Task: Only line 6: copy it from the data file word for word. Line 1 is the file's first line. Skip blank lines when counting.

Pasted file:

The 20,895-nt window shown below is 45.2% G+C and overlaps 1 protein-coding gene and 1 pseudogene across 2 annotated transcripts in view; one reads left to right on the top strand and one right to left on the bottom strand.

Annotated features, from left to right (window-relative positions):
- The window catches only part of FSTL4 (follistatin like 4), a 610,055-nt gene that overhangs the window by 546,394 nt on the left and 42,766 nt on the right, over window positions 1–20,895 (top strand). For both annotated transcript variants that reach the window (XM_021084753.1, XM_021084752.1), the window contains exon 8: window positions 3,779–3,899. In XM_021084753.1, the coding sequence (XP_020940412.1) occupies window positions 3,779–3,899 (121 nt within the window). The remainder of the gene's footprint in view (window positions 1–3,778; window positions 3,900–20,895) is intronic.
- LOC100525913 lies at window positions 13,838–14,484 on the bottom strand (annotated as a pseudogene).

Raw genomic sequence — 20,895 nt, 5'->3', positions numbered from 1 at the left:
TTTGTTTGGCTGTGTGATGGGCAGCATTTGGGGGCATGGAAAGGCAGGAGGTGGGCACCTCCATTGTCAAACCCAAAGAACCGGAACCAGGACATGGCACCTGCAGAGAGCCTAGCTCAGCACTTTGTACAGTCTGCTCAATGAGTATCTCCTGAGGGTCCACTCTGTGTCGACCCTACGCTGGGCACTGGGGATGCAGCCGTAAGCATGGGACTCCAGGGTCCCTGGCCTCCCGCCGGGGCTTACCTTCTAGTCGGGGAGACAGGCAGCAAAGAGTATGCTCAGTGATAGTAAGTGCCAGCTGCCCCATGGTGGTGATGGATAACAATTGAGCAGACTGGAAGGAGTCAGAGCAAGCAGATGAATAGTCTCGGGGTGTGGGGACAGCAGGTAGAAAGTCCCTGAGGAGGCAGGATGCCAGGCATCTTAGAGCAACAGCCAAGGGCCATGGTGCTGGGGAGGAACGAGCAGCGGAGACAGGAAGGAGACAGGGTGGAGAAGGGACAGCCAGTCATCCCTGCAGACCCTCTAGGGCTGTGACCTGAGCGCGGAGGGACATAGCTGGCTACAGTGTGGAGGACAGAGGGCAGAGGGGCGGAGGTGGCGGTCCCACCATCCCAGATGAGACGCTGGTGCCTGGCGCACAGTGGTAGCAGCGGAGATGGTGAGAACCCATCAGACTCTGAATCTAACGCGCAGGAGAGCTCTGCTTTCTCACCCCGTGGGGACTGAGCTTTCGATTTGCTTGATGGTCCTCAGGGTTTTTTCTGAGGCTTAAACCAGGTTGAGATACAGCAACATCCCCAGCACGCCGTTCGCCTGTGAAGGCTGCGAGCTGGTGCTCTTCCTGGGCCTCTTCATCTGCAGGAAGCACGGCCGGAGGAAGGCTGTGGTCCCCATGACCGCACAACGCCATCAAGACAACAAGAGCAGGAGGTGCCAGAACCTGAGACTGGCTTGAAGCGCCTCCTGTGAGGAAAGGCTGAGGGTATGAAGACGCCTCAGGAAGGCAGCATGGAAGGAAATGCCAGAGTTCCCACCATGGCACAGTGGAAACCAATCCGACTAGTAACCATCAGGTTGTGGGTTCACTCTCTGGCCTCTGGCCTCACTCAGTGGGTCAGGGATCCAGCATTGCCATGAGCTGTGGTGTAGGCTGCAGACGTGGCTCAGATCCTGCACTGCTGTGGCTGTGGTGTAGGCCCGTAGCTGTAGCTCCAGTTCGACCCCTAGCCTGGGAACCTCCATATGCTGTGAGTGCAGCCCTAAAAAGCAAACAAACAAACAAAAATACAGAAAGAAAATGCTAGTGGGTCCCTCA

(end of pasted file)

TTTGTTTGGCTGTGTGATGGGCAGCATTTGGGGGCATGGAAAGGCAGGAGGTGGGCACCTCCATTGTCAAACCCAAAGAACCGGAACCAGGACATGGCACCTGCAGAGAGCCTAGCTCAGCACTTTGTACAGTCTGCTCAATGAGTATCTCCTGAGGGTCCACTCTGTGTCGACCCTACGCTGGGCACTGGGGATGCAGCCGTAAGCATGGGACTCCAGGGTCCCTGGCCTCCCGCCGGGGCTTACCTTCTAGTCGGGGAGACAGGCAGCAAAGAGTATGCTCAGTGATAGTAAGTGCCAGCTGCCCCATGGTGGTGATGGATAACAATTGAGCAGACTGGAAGGAGTCAGAGCAAGCAGATGAATAGTCTCGGGGTGTGGGGACAGCAGGTAGAAAGTCCCTGAGGAGGCAGGATGCCAGGCATCTTAGAGCAACAGCCAAGGGCCATGGTGCTGGGGAGGAACGAGCAGCGGAGACAGGAAGGAGACAGGGTGGAGAAGGGACAGCCAGTCATCCCTGCAGACCCTCTAGGGCTGTGACCTGAGCGCGGAGGGACATAGCTGGCTACAGTGTGGAGGACAGAGGGCAGAGGGGCGGAGGTGGCGGTCCCACCATCCCAGATGAGACGCTGGTGCCTGGCGCACAGTGGTAGCAGCGGAGATGGTGAGAACCCATCAGACTCTGAATCTAACGCGCAGGAGAGCTCTGCTTTCTCACCCCGTGGGGACTGAGCTTTCGATTTGCTTGATGGTCCTCAGGGTTTTTTCTGAGGCTTAAACCAGGTTGAGATACAGCAACATCCCCAGCACGCCGTTCGCCTGTGAAGGCTGCGAGCTGGTGCTCTTCCTGGGCCTCTTCATCTGCAGGAAGCACGGCCGGAGGAAGGCTGTGGTCCCCATGACCGCACAACGCCATCAAGACAACAAGAGCAGGAGGTGCCAGAACCTGAGACTGGCTTGAAGCGCCTCCTGTGAGGAAAGGCTGAGGGTATGAAGACGCCTCAGGAAGGCAGCATGGAAGGAAATGCCAGAGTTCCCACCATGGCACAGTGGAAACCAATCCGACTAGTAACCATCAGGTTGTGGGTTCACTCTCTGGCCTCTGGCCTCACTCAGTGGGTCAGGGATCCAGCATTGCCATGAGCTGTGGTGTAGGCTGCAGACGTGGCTCAGATCCTGCACTGCTGTGGCTGTGGTGTAGGCCCGTAGCTGTAGCTCCAGTTCGACCCCTAGCCTGGGAACCTCCATATGCTGTGAGTGCAGCCCTAAAAAGCAAACAAACAAACAAAAATACAGAAAGAAAATGCTAGTGGGTCCCTCA